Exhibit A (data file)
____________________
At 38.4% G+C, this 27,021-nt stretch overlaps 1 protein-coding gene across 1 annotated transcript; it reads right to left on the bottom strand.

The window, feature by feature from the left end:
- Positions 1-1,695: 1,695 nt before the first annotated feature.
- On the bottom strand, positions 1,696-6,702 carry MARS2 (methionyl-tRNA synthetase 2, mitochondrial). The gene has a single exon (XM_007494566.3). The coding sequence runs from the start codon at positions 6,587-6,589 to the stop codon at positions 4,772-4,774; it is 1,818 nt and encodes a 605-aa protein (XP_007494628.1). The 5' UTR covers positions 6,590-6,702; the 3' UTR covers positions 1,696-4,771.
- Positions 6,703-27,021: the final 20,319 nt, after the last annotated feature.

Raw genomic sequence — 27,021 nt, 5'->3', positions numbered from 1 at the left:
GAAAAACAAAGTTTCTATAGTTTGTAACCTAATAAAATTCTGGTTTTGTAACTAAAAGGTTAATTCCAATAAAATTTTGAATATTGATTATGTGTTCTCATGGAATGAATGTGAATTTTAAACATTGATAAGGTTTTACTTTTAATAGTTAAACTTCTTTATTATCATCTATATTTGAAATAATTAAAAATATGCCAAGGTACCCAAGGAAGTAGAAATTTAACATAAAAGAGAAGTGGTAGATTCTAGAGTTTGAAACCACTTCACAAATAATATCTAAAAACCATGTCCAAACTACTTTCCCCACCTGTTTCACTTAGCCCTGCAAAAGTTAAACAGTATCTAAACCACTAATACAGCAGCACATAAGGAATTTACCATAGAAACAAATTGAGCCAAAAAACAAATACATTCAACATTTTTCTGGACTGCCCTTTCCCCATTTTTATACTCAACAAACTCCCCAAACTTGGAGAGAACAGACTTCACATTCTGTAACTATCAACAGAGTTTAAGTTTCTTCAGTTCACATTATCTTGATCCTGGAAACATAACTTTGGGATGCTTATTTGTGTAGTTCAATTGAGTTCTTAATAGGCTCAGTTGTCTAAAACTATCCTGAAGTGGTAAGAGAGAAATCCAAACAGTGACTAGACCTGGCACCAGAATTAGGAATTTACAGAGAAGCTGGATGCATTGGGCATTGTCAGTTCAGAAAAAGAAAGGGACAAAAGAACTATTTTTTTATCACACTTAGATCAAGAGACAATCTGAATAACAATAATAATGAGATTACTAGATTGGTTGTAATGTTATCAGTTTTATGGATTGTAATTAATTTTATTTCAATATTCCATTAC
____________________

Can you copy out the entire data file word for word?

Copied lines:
At 38.4% G+C, this 27,021-nt stretch overlaps 1 protein-coding gene across 1 annotated transcript; it reads right to left on the bottom strand.

The window, feature by feature from the left end:
- Positions 1-1,695: 1,695 nt before the first annotated feature.
- On the bottom strand, positions 1,696-6,702 carry MARS2 (methionyl-tRNA synthetase 2, mitochondrial). The gene has a single exon (XM_007494566.3). The coding sequence runs from the start codon at positions 6,587-6,589 to the stop codon at positions 4,772-4,774; it is 1,818 nt and encodes a 605-aa protein (XP_007494628.1). The 5' UTR covers positions 6,590-6,702; the 3' UTR covers positions 1,696-4,771.
- Positions 6,703-27,021: the final 20,319 nt, after the last annotated feature.

Raw genomic sequence — 27,021 nt, 5'->3', positions numbered from 1 at the left:
GAAAAACAAAGTTTCTATAGTTTGTAACCTAATAAAATTCTGGTTTTGTAACTAAAAGGTTAATTCCAATAAAATTTTGAATATTGATTATGTGTTCTCATGGAATGAATGTGAATTTTAAACATTGATAAGGTTTTACTTTTAATAGTTAAACTTCTTTATTATCATCTATATTTGAAATAATTAAAAATATGCCAAGGTACCCAAGGAAGTAGAAATTTAACATAAAAGAGAAGTGGTAGATTCTAGAGTTTGAAACCACTTCACAAATAATATCTAAAAACCATGTCCAAACTACTTTCCCCACCTGTTTCACTTAGCCCTGCAAAAGTTAAACAGTATCTAAACCACTAATACAGCAGCACATAAGGAATTTACCATAGAAACAAATTGAGCCAAAAAACAAATACATTCAACATTTTTCTGGACTGCCCTTTCCCCATTTTTATACTCAACAAACTCCCCAAACTTGGAGAGAACAGACTTCACATTCTGTAACTATCAACAGAGTTTAAGTTTCTTCAGTTCACATTATCTTGATCCTGGAAACATAACTTTGGGATGCTTATTTGTGTAGTTCAATTGAGTTCTTAATAGGCTCAGTTGTCTAAAACTATCCTGAAGTGGTAAGAGAGAAATCCAAACAGTGACTAGACCTGGCACCAGAATTAGGAATTTACAGAGAAGCTGGATGCATTGGGCATTGTCAGTTCAGAAAAAGAAAGGGACAAAAGAACTATTTTTTTATCACACTTAGATCAAGAGACAATCTGAATAACAATAATAATGAGATTACTAGATTGGTTGTAATGTTATCAGTTTTATGGATTGTAATTAATTTTATTTCAATATTCCATTAC